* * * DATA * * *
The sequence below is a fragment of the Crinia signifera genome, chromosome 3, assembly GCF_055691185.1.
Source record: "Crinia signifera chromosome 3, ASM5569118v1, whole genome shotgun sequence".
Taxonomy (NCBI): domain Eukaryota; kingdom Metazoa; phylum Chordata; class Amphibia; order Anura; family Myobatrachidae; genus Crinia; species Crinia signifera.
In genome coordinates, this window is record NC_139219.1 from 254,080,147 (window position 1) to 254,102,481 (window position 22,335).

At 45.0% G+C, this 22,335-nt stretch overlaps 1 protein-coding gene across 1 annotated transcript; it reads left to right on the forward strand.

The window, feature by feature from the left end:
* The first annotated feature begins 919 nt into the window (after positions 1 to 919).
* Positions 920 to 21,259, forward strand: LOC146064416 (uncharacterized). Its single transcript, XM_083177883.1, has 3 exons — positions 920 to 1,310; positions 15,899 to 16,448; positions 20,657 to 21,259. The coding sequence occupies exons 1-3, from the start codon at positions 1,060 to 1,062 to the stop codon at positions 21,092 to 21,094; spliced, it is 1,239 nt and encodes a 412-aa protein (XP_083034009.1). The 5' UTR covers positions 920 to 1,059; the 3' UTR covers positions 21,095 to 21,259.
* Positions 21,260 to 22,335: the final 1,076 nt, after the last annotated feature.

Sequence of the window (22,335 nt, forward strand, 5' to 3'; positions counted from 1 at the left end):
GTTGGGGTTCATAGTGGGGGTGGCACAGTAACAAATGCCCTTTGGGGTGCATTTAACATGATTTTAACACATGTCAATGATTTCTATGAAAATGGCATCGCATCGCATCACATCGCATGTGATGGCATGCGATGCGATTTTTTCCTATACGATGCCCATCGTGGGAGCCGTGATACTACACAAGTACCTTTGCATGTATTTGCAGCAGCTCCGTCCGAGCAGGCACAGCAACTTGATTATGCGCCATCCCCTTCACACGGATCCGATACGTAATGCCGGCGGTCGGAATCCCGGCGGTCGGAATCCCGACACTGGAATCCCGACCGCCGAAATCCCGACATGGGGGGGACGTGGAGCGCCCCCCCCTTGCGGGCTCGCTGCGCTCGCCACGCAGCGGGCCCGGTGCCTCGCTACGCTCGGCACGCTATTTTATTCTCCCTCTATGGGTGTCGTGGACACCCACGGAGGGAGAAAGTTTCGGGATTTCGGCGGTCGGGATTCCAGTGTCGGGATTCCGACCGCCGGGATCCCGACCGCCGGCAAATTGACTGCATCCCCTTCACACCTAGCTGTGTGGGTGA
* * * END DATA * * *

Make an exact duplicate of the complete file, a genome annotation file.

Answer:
The sequence below is a fragment of the Crinia signifera genome, chromosome 3, assembly GCF_055691185.1.
Source record: "Crinia signifera chromosome 3, ASM5569118v1, whole genome shotgun sequence".
Taxonomy (NCBI): domain Eukaryota; kingdom Metazoa; phylum Chordata; class Amphibia; order Anura; family Myobatrachidae; genus Crinia; species Crinia signifera.
In genome coordinates, this window is record NC_139219.1 from 254,080,147 (window position 1) to 254,102,481 (window position 22,335).

At 45.0% G+C, this 22,335-nt stretch overlaps 1 protein-coding gene across 1 annotated transcript; it reads left to right on the forward strand.

The window, feature by feature from the left end:
* The first annotated feature begins 919 nt into the window (after positions 1 to 919).
* Positions 920 to 21,259, forward strand: LOC146064416 (uncharacterized). Its single transcript, XM_083177883.1, has 3 exons — positions 920 to 1,310; positions 15,899 to 16,448; positions 20,657 to 21,259. The coding sequence occupies exons 1-3, from the start codon at positions 1,060 to 1,062 to the stop codon at positions 21,092 to 21,094; spliced, it is 1,239 nt and encodes a 412-aa protein (XP_083034009.1). The 5' UTR covers positions 920 to 1,059; the 3' UTR covers positions 21,095 to 21,259.
* Positions 21,260 to 22,335: the final 1,076 nt, after the last annotated feature.

Sequence of the window (22,335 nt, forward strand, 5' to 3'; positions counted from 1 at the left end):
GTTGGGGTTCATAGTGGGGGTGGCACAGTAACAAATGCCCTTTGGGGTGCATTTAACATGATTTTAACACATGTCAATGATTTCTATGAAAATGGCATCGCATCGCATCACATCGCATGTGATGGCATGCGATGCGATTTTTTCCTATACGATGCCCATCGTGGGAGCCGTGATACTACACAAGTACCTTTGCATGTATTTGCAGCAGCTCCGTCCGAGCAGGCACAGCAACTTGATTATGCGCCATCCCCTTCACACGGATCCGATACGTAATGCCGGCGGTCGGAATCCCGGCGGTCGGAATCCCGACACTGGAATCCCGACCGCCGAAATCCCGACATGGGGGGGACGTGGAGCGCCCCCCCCTTGCGGGCTCGCTGCGCTCGCCACGCAGCGGGCCCGGTGCCTCGCTACGCTCGGCACGCTATTTTATTCTCCCTCTATGGGTGTCGTGGACACCCACGGAGGGAGAAAGTTTCGGGATTTCGGCGGTCGGGATTCCAGTGTCGGGATTCCGACCGCCGGGATCCCGACCGCCGGCAAATTGACTGCATCCCCTTCACACCTAGCTGTGTGGGTGA